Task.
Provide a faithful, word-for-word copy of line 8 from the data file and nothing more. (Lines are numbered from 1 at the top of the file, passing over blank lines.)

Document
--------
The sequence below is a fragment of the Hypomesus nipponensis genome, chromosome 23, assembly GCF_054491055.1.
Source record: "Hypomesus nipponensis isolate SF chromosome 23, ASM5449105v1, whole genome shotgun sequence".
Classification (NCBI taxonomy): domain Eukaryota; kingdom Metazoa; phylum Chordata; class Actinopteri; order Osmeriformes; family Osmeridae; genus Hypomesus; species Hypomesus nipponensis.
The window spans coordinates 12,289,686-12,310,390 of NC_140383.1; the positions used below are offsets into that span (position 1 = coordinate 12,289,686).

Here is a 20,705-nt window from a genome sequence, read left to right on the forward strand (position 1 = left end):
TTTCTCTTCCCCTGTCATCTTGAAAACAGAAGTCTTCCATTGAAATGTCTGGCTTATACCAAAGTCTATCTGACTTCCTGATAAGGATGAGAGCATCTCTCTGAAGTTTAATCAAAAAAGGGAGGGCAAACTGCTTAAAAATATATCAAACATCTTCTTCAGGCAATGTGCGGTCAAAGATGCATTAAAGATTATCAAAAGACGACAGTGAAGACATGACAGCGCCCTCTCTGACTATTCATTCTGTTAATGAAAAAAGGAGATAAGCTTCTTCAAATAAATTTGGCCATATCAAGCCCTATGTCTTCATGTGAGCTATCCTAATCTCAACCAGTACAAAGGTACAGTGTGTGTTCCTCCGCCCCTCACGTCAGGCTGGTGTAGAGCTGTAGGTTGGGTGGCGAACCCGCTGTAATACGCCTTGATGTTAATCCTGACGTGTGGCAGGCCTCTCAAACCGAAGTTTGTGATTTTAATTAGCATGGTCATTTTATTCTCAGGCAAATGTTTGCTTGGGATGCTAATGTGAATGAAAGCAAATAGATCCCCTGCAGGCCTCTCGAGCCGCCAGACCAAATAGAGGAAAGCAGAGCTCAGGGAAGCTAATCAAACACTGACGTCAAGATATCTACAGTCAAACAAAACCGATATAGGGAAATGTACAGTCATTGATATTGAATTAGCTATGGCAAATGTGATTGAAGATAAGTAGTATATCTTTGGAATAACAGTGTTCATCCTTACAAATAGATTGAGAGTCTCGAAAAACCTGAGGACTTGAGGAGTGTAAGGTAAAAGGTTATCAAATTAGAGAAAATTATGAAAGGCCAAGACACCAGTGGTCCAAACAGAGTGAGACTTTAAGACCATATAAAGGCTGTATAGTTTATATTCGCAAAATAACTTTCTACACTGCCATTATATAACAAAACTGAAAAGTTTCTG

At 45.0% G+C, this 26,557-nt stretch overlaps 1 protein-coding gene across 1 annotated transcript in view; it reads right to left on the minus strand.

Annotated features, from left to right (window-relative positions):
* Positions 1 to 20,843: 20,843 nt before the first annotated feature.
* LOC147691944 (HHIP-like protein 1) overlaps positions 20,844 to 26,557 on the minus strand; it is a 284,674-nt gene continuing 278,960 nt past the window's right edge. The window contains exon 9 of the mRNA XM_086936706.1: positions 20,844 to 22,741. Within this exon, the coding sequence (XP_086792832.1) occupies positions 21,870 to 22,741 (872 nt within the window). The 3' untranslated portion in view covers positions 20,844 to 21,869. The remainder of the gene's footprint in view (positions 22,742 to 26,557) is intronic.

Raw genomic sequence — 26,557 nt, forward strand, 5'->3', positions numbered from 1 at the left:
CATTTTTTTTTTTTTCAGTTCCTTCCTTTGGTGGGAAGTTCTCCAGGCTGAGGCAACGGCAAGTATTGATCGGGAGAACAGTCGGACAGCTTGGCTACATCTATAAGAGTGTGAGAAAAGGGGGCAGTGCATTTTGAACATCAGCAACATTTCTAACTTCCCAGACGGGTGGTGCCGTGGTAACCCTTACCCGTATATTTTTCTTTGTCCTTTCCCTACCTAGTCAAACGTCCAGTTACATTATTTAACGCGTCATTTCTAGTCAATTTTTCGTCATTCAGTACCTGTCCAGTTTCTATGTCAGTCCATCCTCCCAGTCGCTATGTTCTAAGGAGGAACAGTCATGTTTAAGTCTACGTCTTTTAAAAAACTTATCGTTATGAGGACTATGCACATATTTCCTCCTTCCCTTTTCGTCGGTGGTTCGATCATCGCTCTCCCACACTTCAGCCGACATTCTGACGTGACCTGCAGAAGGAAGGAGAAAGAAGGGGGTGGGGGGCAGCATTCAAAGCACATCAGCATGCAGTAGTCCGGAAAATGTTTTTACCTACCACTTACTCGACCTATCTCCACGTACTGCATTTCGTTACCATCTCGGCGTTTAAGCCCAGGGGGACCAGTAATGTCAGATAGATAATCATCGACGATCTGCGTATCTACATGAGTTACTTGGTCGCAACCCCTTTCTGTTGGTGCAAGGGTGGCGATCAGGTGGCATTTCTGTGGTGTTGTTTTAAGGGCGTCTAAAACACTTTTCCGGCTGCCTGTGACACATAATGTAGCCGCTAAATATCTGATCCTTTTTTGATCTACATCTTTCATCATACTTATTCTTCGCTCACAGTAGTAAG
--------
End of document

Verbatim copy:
Annotated features, from left to right (window-relative positions):